This bias protects CAMs from facing their accusers, or even having
to tell the truth. With
investigators that don't investigate and "experts" who disregard
facts to suit their bias, there are some very obvious reasons that 97% of
complaints are never processed.
The public records contain examples of fraternization
between investigators and CAMs; for example, discussing "pregnancy
and how it goes with the new baby."
In another example, the investigator's report relates the CAM
stated the complaint was "Sour grapes. She lost the election."
The motives of a complainant and the popularity of a CAM are
irrelevant to the DBPR's enforcement mission.
All that matters is whether or not the CAM is following the law
in view of the actual evidence. This
simple fact is often ignored when the DBPR "resolves" cases
through consultation with CAMs and "experts" behind closed
Case history files are not disclosed to the
complainant, unless they invest in a public record request.
But since the DBPR does not notify complainants when action occurs
within a case, in practice, the complainant would have no way to even know
that the public records exist. And
even if these records are obtained, there is no remedy when the records
show that the department mishandled a complaint.
If there is "insufficient evidence"
or "lack of documentation," then it is the investigator's
job to get out of the office and look for it!
Failure to investigate is no excuse for ignoring a violation and
closing a case. Complaints are
filed by ordinary people, and they do the best they can.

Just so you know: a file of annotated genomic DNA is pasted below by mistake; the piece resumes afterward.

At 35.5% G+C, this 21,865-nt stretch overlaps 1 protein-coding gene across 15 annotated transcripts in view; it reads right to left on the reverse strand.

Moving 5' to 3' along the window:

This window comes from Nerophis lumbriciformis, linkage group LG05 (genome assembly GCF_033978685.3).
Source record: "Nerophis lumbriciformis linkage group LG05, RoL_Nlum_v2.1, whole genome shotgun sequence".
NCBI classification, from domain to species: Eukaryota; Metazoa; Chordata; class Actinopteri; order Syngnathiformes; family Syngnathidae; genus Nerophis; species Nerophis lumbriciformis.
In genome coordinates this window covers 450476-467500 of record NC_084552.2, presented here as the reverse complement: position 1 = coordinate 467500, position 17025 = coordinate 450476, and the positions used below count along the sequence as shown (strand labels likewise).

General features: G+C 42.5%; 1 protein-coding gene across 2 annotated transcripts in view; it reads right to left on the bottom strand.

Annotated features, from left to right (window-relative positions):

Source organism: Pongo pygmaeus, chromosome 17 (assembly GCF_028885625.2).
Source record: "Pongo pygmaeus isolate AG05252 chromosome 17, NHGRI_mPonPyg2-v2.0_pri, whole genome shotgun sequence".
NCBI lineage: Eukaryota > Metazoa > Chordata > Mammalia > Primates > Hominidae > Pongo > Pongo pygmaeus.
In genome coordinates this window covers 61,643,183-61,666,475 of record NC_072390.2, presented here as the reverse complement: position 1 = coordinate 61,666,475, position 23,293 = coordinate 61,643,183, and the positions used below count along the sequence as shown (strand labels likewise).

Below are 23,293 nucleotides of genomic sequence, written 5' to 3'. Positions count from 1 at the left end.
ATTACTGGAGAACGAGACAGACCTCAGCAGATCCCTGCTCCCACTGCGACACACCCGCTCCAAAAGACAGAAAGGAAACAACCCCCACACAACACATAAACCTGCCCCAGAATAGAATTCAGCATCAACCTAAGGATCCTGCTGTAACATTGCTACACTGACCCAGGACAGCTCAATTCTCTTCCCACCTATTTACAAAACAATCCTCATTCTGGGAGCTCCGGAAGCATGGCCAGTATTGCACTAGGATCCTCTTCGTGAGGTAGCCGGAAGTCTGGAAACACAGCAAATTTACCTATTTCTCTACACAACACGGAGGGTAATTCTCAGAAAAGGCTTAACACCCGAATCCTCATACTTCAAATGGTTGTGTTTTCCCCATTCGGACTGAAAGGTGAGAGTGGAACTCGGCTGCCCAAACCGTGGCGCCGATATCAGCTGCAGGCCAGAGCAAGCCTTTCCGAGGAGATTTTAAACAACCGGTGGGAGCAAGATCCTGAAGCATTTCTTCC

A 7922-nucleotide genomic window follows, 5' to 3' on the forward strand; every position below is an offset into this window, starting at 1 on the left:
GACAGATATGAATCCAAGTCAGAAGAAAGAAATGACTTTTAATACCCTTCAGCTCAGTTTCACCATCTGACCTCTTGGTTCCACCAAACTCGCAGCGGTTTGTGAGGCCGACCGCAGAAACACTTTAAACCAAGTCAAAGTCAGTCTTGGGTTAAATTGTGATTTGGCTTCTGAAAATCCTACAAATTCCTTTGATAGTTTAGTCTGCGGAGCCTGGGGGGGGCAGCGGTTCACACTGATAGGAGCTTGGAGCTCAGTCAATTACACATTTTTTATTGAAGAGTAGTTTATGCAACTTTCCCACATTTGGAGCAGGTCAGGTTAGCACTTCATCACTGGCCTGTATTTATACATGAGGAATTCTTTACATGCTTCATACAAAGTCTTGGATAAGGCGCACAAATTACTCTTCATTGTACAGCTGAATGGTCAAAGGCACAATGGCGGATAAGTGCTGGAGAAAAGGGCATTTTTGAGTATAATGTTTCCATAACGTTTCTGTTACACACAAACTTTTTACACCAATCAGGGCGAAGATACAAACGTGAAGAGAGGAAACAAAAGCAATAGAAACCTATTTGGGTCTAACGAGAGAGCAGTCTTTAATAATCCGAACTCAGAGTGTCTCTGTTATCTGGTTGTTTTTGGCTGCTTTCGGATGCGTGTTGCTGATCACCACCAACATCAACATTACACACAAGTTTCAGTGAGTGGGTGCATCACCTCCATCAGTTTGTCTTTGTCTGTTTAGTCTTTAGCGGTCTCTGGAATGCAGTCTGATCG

Since the complainants are not “experts,” they cannot be
expected to anticipate every legal detail.
The DBPR staff should make it a priority to follow its own mission
statement to "aggressively
pursue and investigate complaints."
Certainly, the Department's mission is not to protect CAMs
accused of violating their licenses.
A common excuse from CAMs is that they acted on
direction of the board, but that is not acceptable.
Nor is it any sort of defense against violations when the CAM says
he is popular with the board. CAMs
are licensed professionals and the license carries responsibility.
How do you think complainants and witnesses willing to
testify under oath feel when they find out that they were not notified
about the hearing in front of the administrative judge?
Perhaps the CAM has cost their association a lot of money.
They have spent years waiting to see the violator prosecuted while
they supplied the Department with ample proof about the violation.
Yet they end up being excluded from the hearing for which they may
have waited many years.
If we don't create clear and effective procedures for
handling Community Association Manager complaints, investigations and
prosecutions, then the profession and the DBPR will continue to lose
The DBPR's enforcement response to complaints sets the
minimum performance standards for the professions.
CAMs must come to understand that their licenses are valid only as
long as they stay within the law. Credibility
is totally lost when the public sees a CAM's record, such as this one with
complaint after complaint -- but no enforcement:
Every time a CAM violates law or ethics but there is
no enforcement, it looks as though the State of Florida is saying,
"He paid his license fee so and that's all we care about."
More than six million people live in condominiums and
homeowners’ associations in Florida.
About 10,000 CAMs work to manage many of these.
Because CAM’s actions financially affect so many people, and
considering the damage caused by the minority of bad CAMs, the lack of
regulation tells the public that Florida state government is just not
doing its job. The statistic
of 97% non-enforcement also tells irresponsible CAMs that they can do
whatever they want.
The State of Florida does not control who serves on a
board. But the state does
control who may work as a CAM and the scope of that person’s
The credibility of the CAM license must be restored.
Then a Florida license will be a credential ensuring a Community
Association Manager can be relied upon to perform competently, ethically
Brennan, Consumer Member
Regulatory Council for Community Association Managers November 7, 2008